People you don’t know are probably talking about it, and saying good things that you’ll never hear. You know in your heart how you did, what you could do better next time, what you really nailed. Your director is the eyes in the audience you need to trust. Listen to them. You don’t need someone outside of your production or project’s opinion to know if your work has merit. It does.
There’s a quote I love, the title of this post, and it’s “be humble, but let m fer’s know.” I think the meaning behind this is do the work without talking about it. Be awesome, and let people see it without the commentary. It can be hard, especially when you’re first starting out, but once you’re established you can do it.
When are you “established?” Right away. You can do it no matter where you are in your career.
We’ve all done it. We want to impress someone, so in the conversation, we drop anecdotes about our career so they know how big of a deal we are. In some ways, this can be a part of networking/self promotion/being known. When that’s the case, go for it. Most of the time, there’s really no need. Show them how good you are not by talking about your resume or humblebragging about a callback you got. It’s so unnecessary. Also, it’s so obvious when you’re doing it.
You can still let the motherfu**ersknow. Here are some ways to let them know
1. Be on time for rehearsal
2. Be prepared, familiarize yourself before coming in, and be ready to work on what's on the schedule. Know what’s going on
3. Memorize your stuff earlier than everyone else. Make it seem like it’s easy, and you didn’t really do much, but you really worked your butt off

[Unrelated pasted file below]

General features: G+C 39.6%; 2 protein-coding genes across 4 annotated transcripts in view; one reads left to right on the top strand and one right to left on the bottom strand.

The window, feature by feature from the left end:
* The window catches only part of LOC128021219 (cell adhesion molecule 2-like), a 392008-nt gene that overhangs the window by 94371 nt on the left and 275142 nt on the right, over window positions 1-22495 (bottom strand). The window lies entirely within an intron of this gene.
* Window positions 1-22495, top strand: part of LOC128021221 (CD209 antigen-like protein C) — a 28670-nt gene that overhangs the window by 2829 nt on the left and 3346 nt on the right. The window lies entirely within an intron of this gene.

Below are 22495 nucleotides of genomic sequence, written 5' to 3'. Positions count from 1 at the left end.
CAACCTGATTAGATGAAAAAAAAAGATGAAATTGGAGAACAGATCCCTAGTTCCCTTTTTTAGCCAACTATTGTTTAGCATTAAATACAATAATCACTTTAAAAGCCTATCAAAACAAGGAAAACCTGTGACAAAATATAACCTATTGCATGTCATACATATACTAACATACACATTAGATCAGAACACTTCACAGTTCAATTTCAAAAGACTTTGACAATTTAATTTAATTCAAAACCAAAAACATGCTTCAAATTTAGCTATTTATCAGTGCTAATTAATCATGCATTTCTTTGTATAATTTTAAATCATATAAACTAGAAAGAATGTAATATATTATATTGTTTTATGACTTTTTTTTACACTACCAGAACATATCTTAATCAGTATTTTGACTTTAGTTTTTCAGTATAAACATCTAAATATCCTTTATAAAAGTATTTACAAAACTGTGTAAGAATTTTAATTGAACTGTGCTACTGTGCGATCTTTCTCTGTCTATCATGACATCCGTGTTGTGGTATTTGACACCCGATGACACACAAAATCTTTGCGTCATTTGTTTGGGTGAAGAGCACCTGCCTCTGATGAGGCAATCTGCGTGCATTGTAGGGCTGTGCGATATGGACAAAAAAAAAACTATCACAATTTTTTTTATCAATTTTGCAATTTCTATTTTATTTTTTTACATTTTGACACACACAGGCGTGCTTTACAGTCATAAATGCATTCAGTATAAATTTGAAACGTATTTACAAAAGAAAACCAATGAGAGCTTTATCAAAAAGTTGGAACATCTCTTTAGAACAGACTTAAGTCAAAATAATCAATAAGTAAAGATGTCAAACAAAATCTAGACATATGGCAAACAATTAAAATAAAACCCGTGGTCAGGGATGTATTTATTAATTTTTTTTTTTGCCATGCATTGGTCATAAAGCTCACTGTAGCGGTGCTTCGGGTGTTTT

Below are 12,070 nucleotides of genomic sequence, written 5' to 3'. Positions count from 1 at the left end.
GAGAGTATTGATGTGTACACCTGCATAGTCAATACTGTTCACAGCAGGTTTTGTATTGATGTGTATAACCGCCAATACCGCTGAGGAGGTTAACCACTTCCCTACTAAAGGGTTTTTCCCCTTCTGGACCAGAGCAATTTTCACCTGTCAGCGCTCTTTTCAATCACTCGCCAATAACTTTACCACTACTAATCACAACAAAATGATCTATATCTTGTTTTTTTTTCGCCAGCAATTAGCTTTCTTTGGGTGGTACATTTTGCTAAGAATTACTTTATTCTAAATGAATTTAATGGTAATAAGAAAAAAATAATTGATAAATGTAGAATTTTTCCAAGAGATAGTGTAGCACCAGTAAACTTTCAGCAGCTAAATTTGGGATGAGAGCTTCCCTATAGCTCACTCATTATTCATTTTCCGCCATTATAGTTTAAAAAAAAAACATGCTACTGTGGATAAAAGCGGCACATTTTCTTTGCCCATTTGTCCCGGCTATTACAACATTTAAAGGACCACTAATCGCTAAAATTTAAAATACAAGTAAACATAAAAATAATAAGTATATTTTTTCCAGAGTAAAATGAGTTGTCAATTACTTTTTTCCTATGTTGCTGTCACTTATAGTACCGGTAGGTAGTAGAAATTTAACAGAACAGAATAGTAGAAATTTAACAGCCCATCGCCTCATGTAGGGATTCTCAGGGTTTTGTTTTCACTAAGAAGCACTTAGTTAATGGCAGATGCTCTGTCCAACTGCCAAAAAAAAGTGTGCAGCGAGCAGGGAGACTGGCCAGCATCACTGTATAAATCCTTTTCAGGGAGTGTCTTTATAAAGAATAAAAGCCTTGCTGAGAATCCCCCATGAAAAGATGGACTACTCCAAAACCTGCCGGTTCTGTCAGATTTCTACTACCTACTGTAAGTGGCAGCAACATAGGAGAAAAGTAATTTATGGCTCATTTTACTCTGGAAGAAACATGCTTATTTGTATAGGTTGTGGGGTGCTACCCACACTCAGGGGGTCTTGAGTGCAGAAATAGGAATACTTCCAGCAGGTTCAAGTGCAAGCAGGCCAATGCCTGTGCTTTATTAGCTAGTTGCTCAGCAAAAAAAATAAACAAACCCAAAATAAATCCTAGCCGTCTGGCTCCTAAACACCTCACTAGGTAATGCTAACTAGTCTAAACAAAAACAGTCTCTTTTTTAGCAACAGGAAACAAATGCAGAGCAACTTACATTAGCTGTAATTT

4. Have big strong choices to bring to the director
5. Be awesome
6. Be consistent
7. Be someone your fellow actors can rely on and they feel safe in a scene with you knowing it’s not going to be a train wreck
8. You know that thing that makes you awesome and different than everyone else? Bring that to the table, and give 100% whenever you can. Whatever 100% is that day. It varies day to day.
9. Be really nice to everyone, be a team player, make them look good, be helpful and respectful to all the production staff, learn everyone’s name, ask about them and what's going on in their lives. Be personable.
Those are just a few examples of “Letting them know”
Finally, being humble doesn’t mean not recognizing what makes you awesome. That’s not it at all. Great reviews, callbacks, getting exciting work, and praise are all such good things, and are so important to internalize.
I think there's a misconception in our society that we shouldn't boast, so we don't let the good stuff sink in. That's the wrong approach. Let it sink in, know the difference between confidence and cocky, but know all of the good traits you have as well as areas of opportunity. No one's perfect, but you need to be able to know what makes you special, and all you've accomplished.
Let the good stuff build you up, write it down and read it when you’re not feeling good about your work, pick a really close friend to share the accomplishments with and celebrate with them, build your confidence with all that amazing stuff, so you don’t have to have everyone else tell you when you’re doing great, you’ll just know,